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Dress Code Or Stress Code: Why People Should Drop Dress Code At Work?

Dress Code Or Stress Code: Why People Should Drop Dress Code At Work?

For some people what to wear to work is the last thing on their mind when they are going about their day. But for others, finding the right balance between the practical and the professional can be a source of constant concern and discomfort.

But how do dress codes, relaxed or otherwise, impact on workplace productivity and team morale? Following the recent heatwave, the general secretary of the Trades Union Congress, Frances O’Grady, spoke out against restrictive dress codes. She argued that people “not dealing with the public should be able to discard their tights, ties and suits” and said employers “should do all they can to take the temperature down” in the workplace.

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And according to a survey from Ipsos Global, 45% of the workforce believes that casual dress actively contributes to productivity. So, beyond the heatwave, can a less formal approach to workplace attire help to build a happier and more effective workforce?

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    What the industry says

    Flying in the face of the besuited business archetype, some of the most famous global business leaders have long championed a policy of casual dress. Mark Zuckerberg famously created one of the planet’s biggest brands whilst wearing a hoodie and flip flops, and the late Steve Jobs created his own iconic yet casual personal style to match the clean-lined, modernist brand of Apple – despite initially being in favour of an Apple uniform.

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    Richard Branson, head honcho of the Virgin group, has been a vocal – and visual – opponent of formality for his entire career. As well as his vendetta against the humble tie, Branson believes employees should be allowed to wear whatever “clothing they think will help them to work most productively and enjoy their day”. He does admit that there are exceptions, for cabin crew who need to be identifiable for example, but maintains that comfort should come first.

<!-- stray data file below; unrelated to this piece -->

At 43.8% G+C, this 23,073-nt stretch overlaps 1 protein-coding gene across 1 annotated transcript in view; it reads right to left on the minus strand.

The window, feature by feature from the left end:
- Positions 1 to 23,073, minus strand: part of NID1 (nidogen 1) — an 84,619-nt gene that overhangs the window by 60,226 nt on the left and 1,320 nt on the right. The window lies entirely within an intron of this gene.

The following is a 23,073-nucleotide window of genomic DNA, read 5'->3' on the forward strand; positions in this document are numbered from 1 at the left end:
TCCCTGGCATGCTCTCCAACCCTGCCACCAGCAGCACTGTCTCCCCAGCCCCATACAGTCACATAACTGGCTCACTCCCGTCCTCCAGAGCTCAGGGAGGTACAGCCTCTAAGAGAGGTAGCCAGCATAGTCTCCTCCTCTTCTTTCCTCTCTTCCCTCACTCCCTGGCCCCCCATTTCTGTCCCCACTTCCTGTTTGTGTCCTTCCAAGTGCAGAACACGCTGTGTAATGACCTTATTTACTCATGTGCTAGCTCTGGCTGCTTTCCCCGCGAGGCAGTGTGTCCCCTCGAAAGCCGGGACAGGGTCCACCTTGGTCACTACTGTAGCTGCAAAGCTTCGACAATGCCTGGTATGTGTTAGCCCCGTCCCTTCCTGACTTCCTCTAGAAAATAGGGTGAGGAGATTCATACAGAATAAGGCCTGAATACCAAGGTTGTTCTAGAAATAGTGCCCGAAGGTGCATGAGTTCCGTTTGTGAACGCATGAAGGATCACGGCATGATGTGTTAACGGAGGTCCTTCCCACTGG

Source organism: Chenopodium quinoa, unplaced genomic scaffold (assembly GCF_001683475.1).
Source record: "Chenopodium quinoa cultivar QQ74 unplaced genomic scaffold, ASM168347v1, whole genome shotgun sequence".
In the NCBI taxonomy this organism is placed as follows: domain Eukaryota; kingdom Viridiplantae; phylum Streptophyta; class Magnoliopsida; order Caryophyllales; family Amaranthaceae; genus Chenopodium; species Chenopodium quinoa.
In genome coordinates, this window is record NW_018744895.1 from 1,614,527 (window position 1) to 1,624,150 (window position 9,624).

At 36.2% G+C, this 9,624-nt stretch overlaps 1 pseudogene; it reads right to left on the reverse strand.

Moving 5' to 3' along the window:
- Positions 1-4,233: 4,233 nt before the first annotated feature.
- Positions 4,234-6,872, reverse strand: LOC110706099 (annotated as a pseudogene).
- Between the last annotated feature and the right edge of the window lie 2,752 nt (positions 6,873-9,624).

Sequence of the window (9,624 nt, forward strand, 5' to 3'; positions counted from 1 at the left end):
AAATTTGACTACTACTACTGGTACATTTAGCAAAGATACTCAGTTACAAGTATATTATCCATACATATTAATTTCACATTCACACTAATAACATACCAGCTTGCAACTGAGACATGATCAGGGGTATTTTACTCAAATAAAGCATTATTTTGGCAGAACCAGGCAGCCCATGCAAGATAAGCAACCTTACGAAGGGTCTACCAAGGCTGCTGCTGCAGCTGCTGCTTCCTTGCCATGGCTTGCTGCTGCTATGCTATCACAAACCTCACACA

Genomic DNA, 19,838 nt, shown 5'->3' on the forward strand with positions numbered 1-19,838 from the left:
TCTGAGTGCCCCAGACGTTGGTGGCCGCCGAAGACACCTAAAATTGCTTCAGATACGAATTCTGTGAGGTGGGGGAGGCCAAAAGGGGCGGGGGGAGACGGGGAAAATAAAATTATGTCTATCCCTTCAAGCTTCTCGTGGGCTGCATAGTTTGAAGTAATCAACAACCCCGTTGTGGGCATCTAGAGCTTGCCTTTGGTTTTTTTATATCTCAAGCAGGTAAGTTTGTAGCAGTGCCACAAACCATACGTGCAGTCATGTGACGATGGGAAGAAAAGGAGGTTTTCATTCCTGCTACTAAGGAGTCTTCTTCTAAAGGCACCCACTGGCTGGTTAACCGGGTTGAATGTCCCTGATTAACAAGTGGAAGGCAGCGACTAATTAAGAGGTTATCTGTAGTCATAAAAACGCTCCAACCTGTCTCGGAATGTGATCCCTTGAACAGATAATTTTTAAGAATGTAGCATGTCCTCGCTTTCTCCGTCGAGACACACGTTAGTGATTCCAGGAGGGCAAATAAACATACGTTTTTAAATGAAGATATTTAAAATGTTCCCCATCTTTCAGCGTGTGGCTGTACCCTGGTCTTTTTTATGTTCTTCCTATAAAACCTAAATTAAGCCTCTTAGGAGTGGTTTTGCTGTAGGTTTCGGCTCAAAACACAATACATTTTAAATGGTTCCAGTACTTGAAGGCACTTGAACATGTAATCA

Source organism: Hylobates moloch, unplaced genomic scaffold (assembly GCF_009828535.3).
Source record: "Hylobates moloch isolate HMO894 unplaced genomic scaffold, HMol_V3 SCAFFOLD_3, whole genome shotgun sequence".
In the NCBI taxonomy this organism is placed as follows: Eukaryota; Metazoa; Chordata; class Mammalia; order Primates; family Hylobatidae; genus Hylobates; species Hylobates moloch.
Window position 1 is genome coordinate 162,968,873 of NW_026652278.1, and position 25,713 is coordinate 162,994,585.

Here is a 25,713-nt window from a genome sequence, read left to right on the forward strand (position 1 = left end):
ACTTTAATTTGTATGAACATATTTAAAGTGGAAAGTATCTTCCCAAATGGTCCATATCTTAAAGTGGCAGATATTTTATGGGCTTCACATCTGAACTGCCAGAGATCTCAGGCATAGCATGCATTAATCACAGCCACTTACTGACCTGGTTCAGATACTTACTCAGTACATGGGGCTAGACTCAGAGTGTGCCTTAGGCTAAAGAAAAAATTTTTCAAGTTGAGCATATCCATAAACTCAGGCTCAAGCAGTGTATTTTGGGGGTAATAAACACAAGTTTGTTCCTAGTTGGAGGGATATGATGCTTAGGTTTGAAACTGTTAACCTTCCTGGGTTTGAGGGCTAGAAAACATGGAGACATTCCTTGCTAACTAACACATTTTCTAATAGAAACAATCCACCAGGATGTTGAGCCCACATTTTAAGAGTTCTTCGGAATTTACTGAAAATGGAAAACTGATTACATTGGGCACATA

Be specific, or not at all

    One of the most confusing dress codes comes from one of the UK’s most archaic institutions, the Houses of Parliament.  They retain an incredibly vague yet suitably over-complex collection of traditions and foibles instead of a fixed or formalised dress code. This has led to many points of order and confusions over the years, including criticism of male members for removing jackets or ties and of women wearing boots or – earth-shatteringly – denim.

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    Communicating the exact nature of a prescriptive dress code can be a difficult thing to do, particularly in a large organisation with many levels of staff, public facing and otherwise. However, simplifying this approach, and trusting staff to dress appropriately for their responsibilities, demonstrates a confidence in the individual and puts value in the collective environment.

    In fact giving staff the option, or at least relaxing your dress code demands, shows respect and can even be a win-win PR spin, both internally and externally. After the share price of fashion house Abercrombie and Fitch tumbled by 39% in 12 months, one of the first things the new executive team did was to change the often criticised, overly sexualised dress code of the staff in their US stores – as well as doing away with their ‘discriminatory’ invitation-only hiring policy. A simple change to make, perhaps – but it demonstrated how dress codes can be fundamental to the experience of both the staff and the shopper, and how it can be tied closely to notions of brand identity.

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    But do such changes have an impact on sales? It’s too early to say for A&F – but one writer put it simply – “By keeping its shirts on, A&F’s new developments have me a lot more eager to actually, well, put their shirts on.”

    Keep it casual

    The popularity of business casual demonstrates how freedom and flexibility is valued by employees above anything else. In fact a recent survey by employment experts totaljobs found that an average of 44% of the workforce are happy to wear business casual now and in the future, rising to over 49% for women.